So how do we best appeal to learners who are not only surrounded by this, they thrive on it! I once read that we take in more information reading a newspaper than a woman in the 18th Century took in during her entire life – any wonder people feel like their head is too full and there is not enough time! One answer is to take advantage of Audio Visual techniques. I could talk for a million years on this topic, such is the breadth and depth of it, however today I am narrowing the focus to visual literacy in Christianity – sparked by an article I read in ‘Pointers’ – the Bulletin of the Christian Research Association.  Here’s a quote from it:

“I have often been amazed at the way religious themes move into ordinary aspects of our lives, especially those parts of the media which surround us and we take for granted. I once remarked to someone about the important political, social justice and even religious themes in Steven Seagal films. The person was a little incredulous, but when I
outlined some of the movies in which themes of political and environmental justice issues
predominated and the Buddhist influence on Seagal himself, it was evident that the person would look upon these films in a different way. Images are all around us, but it sometimes takes a second look to see what is there.” Peter Bentley

While I am not suggesting we rush out and buy the entire Steven Seagal collection (thanks to my husband, we already own this!) I am suggesting that in the areas of Religious Education, Values Education, Social Justice and even faith formation, something that captures the imagination of our students (in this case, film) may be just the ticket, especially if it offers the chance for ‘real life’ , ‘real world’ or  ‘secular’ concepts to be reinterpreted through a deeper lense – because that is what religion and faith really is, isn’t it – taking the experiences of life and responding to them through the lense of our beliefs and values? It is certainly not something removed from everyday life, thought of only on a Sunday, and in our best clothes at that (despite what we are sometimes led to believe).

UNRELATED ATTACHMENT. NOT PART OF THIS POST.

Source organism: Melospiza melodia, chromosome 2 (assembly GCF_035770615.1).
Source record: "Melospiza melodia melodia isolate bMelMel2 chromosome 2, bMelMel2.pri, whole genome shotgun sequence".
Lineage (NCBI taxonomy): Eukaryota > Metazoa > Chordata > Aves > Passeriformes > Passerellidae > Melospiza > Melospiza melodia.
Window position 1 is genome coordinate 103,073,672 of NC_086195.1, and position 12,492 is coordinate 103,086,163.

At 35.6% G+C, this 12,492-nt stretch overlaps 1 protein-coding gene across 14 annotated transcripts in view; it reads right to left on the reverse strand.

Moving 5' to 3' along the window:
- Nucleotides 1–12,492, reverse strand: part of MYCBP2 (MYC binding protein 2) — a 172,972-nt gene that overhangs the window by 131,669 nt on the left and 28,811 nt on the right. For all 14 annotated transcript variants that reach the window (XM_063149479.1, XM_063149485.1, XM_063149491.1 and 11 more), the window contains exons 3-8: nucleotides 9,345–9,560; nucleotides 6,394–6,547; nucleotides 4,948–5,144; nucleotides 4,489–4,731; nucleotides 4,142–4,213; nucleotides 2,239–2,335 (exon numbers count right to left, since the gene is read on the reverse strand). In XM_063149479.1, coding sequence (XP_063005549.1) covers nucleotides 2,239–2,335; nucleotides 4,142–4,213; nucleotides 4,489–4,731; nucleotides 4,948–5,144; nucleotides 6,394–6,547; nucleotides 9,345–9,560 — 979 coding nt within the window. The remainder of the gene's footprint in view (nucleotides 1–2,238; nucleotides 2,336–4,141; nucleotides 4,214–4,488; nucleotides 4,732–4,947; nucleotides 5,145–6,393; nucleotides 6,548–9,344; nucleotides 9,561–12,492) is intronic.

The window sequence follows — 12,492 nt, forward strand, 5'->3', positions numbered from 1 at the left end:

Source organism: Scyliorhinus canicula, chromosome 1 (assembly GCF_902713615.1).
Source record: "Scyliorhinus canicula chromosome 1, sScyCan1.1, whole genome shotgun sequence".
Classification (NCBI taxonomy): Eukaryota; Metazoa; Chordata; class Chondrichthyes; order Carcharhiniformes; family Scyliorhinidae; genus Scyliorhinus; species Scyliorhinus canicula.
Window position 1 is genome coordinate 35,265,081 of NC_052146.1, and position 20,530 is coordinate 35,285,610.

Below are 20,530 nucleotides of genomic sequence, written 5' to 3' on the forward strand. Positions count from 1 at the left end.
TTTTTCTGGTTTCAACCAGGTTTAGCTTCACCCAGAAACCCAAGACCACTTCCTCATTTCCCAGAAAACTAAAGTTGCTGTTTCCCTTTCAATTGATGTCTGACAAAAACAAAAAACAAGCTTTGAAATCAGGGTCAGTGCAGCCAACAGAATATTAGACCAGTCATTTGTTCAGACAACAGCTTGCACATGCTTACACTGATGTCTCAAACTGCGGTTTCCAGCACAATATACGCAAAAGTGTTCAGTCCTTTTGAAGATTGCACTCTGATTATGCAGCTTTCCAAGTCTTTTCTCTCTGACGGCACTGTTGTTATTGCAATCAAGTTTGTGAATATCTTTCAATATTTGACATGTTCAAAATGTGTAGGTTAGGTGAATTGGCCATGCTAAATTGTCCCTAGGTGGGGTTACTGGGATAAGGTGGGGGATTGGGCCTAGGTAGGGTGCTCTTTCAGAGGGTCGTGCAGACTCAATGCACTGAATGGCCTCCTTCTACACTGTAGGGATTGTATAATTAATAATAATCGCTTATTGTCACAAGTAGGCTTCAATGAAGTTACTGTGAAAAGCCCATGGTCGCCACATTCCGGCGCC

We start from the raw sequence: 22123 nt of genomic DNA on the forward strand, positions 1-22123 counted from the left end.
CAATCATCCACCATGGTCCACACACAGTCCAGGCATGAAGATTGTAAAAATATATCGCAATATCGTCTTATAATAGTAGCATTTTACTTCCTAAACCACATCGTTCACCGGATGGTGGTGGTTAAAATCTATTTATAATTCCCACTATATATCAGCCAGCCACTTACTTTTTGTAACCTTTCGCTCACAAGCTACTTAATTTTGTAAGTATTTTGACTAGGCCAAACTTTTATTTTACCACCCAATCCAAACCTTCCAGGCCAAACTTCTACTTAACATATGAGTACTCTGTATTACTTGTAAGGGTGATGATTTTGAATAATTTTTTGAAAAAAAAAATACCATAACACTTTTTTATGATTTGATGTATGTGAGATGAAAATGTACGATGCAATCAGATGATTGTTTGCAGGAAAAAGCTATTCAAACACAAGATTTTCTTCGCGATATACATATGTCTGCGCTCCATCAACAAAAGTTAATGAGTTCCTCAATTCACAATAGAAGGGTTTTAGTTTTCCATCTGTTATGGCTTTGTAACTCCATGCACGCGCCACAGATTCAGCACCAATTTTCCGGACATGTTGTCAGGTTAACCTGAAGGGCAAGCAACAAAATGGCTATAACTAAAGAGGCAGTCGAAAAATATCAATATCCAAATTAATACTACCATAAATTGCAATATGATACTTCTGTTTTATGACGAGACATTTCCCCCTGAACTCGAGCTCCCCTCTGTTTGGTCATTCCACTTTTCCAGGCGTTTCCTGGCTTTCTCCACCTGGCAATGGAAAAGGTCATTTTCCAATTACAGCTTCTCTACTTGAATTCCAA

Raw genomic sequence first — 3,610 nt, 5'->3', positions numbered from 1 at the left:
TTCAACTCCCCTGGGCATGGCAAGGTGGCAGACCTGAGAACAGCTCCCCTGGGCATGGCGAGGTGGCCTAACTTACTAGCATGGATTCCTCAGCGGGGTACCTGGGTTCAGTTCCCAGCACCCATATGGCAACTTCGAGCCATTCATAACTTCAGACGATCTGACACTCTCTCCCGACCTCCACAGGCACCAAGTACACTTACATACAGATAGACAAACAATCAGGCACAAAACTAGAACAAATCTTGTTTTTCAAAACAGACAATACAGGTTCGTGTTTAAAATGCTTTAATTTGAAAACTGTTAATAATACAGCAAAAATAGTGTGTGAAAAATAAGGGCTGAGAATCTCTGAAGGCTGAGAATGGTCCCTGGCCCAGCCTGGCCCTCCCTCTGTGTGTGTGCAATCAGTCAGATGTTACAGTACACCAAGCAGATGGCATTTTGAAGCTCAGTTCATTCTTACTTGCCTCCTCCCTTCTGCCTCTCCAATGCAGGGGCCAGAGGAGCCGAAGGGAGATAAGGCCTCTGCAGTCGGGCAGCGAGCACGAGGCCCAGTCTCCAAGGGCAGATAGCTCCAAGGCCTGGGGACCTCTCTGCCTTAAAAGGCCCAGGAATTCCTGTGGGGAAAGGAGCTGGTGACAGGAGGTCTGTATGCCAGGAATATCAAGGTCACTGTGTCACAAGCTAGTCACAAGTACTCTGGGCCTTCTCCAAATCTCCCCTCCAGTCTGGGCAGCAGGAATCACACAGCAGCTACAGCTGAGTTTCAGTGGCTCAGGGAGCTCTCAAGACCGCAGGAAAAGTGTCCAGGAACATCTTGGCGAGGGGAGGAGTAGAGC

Links that provide reviews of secular films through a Christian perspective:

 http://www.hollywoodjesus.com/movies.cfm

A funky site that offers ‘pop culture from a spiritual point of view’ – check it out for reviews of movies, dvds, books, music and comics.

http://www.foxfaith.com/

Fox Faith is an online guide to current and upcoming faith-based video releases from Fox Faith, a new branded distribution label from Twentieth Century Fox, created to house and distribute its growing portfolio of morally-driven, family friendly programming. To be a part of Fox Faith, a movie has to have overt Christian content, or be derived from the work of a Christian author.

http://www.dove.org/default.asp

The Dove Foundation provides timely movie reviews easily available on our website.

  • Prepares consumers by providing them with detailed content information before they purchase, rent or attend a movie

  • Includes a synopsis of the film, a critical review, and a content description supported by an easy-to-read chart

  • Rates the quality of Dove Family-Approved films ranging from one to five “Doves”

 The Dove Foundation promotes family-friendly entertainment. Our standards and criteria are based on Judeo/Christian values, free from the pressure of commercial interests. We believe in a positive approach of commending high-quality, wholesome movies rather than condemning filmmakers for not meeting those standards.

http://www.christianitytoday.com/movies/features/nowshowing.html

Christianity Today Movies is an award-winning website devoted to film reviews, interviews and commentary, all written from a biblical perspective. Our mission statement is “to inform and equip Christian moviegoers to make discerning choices about films through timely coverage, insightful reviews and interviews, educated opinion, and relevant news—all from a biblical worldview.”

 So next time you feel that your class needs a little ‘visual literacy’ – perhaps consult these databases for a lesson that will hopefully impact both mind and heart!

Until next time…